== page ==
The following post originally appears on the Washington Post under the title, “No, college isn’t the answer. Reparations are.” 

By: Tressie McMillan Cottom

In case you’ve been living under a rock, Ta-Nehisi Coates has written a thing at The Atlantic making the case for reparations.

For some, reparations to African Americans for enslavement and state-sanctioned apartheid (more benignly known as “Jim Crow”) is a shocking case to make. I am a sociologist whose training has been, in part, with economists like Sandy Darity at Duke University and Darrick Hamilton at The New School. For Darity, Hamilton, and many other serious scholars of race, history, and inequality, the matter of reparations is anything but novel or shocking. Neither is it hyperbolic. There are real programs, with feasibility studies and implementation suggestions, and they move far beyond Coates’ call for a spiritual reckoning of the body politic. If you have never heard of them, that is likely by design. Few powerful persons or institutions have ever been willing to seriously put a reparations program before the American people.

But I wager that you have heard a lot about how education and opportunity can be, through hard work and moral fortitude, the path to greater equality for African Americans. In many ways, when the formerly enslaved asked first for a national program to redress the forced, free labor that made the United States the nation we know it to be, they were given schooling instead of redress; opportunity instead of compensation. It is an attitude that persists in our policy and our cultural lexicon. When the demand is for justice, we are most likely to respond with an appeal, instead, to fairness. And in no institution is that more clearly evident than education. There’s just one problem: It’s not good enough.

When I teach my inequality course to undergraduates, I spend a lot of time on periods of wealth creation in U.S. history and how fundamental enslaved labor was to its distribution. Even my econ majors tend to walk away saying there’s really no redress for inequality that does not begin and end with wealth redistribution. The issue is almost never if reparations is a solution but only if it’s a solution white folks can live with. So, there’s that.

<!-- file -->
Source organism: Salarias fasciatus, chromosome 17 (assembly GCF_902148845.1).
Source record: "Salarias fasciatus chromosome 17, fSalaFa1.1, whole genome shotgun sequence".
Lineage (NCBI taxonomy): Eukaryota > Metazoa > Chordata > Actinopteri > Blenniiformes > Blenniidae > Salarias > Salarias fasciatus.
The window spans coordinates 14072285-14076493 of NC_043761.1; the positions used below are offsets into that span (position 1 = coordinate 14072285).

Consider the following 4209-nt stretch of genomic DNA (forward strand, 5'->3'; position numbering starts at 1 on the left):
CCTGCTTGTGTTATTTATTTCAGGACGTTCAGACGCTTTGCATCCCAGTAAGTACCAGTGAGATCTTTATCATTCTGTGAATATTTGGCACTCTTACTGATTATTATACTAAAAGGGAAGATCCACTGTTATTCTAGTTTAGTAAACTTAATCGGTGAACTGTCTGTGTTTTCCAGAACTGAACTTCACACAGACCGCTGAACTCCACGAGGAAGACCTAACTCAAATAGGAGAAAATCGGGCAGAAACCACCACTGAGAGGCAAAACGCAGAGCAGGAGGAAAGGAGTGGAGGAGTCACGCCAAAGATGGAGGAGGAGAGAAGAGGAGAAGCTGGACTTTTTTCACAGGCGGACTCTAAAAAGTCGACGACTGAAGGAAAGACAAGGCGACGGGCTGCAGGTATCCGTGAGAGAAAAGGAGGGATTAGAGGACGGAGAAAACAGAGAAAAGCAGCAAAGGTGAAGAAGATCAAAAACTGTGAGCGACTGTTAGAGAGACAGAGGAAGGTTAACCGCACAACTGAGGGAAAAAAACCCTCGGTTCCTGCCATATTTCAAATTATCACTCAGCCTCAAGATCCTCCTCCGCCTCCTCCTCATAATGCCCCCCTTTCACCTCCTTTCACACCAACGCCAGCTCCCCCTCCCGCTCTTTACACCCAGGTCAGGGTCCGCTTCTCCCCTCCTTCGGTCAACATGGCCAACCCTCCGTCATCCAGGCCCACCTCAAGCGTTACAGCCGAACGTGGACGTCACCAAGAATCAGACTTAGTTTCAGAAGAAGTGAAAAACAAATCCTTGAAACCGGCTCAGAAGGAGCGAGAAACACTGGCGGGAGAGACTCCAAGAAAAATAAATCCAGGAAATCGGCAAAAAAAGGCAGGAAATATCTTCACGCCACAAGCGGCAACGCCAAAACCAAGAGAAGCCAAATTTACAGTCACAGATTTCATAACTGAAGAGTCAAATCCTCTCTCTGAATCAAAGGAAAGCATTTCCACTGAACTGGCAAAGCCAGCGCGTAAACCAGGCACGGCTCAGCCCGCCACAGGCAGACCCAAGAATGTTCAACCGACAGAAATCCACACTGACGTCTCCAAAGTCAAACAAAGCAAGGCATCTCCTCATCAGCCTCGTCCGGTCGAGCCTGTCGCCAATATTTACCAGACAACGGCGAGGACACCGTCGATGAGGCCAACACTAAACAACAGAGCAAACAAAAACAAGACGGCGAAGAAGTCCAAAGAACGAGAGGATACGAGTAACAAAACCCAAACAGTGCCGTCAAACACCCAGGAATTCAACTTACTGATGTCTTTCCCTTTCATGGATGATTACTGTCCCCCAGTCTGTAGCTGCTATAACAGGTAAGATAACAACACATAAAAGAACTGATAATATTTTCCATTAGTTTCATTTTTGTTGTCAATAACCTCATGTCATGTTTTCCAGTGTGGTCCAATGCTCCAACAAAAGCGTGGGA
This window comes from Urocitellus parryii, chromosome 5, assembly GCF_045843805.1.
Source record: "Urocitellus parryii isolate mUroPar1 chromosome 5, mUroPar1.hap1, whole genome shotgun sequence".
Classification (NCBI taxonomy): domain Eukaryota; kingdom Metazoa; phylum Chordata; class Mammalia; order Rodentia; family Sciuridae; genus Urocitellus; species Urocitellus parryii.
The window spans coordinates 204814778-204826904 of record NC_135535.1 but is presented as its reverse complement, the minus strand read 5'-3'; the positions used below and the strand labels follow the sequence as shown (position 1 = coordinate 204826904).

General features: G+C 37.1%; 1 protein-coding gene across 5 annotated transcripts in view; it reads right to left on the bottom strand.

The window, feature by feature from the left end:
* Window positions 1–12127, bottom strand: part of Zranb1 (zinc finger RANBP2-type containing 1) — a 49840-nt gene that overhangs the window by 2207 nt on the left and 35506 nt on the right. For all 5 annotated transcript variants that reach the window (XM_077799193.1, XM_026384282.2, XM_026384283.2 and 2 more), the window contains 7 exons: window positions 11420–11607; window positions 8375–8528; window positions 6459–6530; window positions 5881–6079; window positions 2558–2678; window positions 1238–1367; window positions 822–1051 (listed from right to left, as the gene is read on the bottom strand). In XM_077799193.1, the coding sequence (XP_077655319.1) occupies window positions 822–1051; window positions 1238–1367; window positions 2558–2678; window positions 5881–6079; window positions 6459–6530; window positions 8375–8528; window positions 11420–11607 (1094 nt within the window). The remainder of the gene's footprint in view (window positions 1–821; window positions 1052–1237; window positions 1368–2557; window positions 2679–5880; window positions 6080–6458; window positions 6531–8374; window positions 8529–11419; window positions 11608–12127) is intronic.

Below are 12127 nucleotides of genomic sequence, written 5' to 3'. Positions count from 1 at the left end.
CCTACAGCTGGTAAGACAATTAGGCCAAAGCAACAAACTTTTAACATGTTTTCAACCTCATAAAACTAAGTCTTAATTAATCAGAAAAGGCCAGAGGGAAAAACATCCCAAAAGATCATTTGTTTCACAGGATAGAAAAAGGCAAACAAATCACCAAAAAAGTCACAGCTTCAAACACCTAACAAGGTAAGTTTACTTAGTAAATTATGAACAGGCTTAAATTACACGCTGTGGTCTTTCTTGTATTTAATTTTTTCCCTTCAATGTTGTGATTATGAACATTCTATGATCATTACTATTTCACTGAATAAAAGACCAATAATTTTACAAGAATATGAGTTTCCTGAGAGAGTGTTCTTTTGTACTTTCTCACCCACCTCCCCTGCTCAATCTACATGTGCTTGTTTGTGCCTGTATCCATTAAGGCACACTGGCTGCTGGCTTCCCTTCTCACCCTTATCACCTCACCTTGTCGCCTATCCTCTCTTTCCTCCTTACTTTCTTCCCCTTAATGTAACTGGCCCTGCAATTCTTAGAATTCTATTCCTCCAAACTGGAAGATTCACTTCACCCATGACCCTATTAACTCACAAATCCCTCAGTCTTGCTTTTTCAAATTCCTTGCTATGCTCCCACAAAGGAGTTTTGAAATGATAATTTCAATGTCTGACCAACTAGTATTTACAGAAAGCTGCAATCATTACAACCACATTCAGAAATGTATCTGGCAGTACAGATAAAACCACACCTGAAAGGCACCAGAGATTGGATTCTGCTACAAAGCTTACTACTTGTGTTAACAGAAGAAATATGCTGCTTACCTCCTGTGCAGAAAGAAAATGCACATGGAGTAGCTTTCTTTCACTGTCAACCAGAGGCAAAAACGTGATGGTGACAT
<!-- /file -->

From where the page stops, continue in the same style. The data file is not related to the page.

I like Coates’ addendum on his blog. He gives some love to the academics and teachers who slog through survey courses that likely end with many of the conclusions drawn by my students: if we do not use power to redistribute capital there is no racial justice or equality. I like it when teachers get some love.

I like it because I identify as a teacher and also because I’m a bit of an education zealot. I’ve talked about how fundamental public libraries and teachers and those annual scholastic book ordering drives were to my childhood. Because education seems to have worked out fairly well for me and because I am not shy about being a fan of librarians on social media, people are often surprised by my explicit political position that education is not and should not be a social policy solution to inequality. I do not think that higher education “access” is that laudable of a goal. For almost twenty years now there has been a hyper-focus on increasing college “access.” In that time we have produced thousands of University of Phoenixes and exactly zero Harvards. Access is not a panacea.

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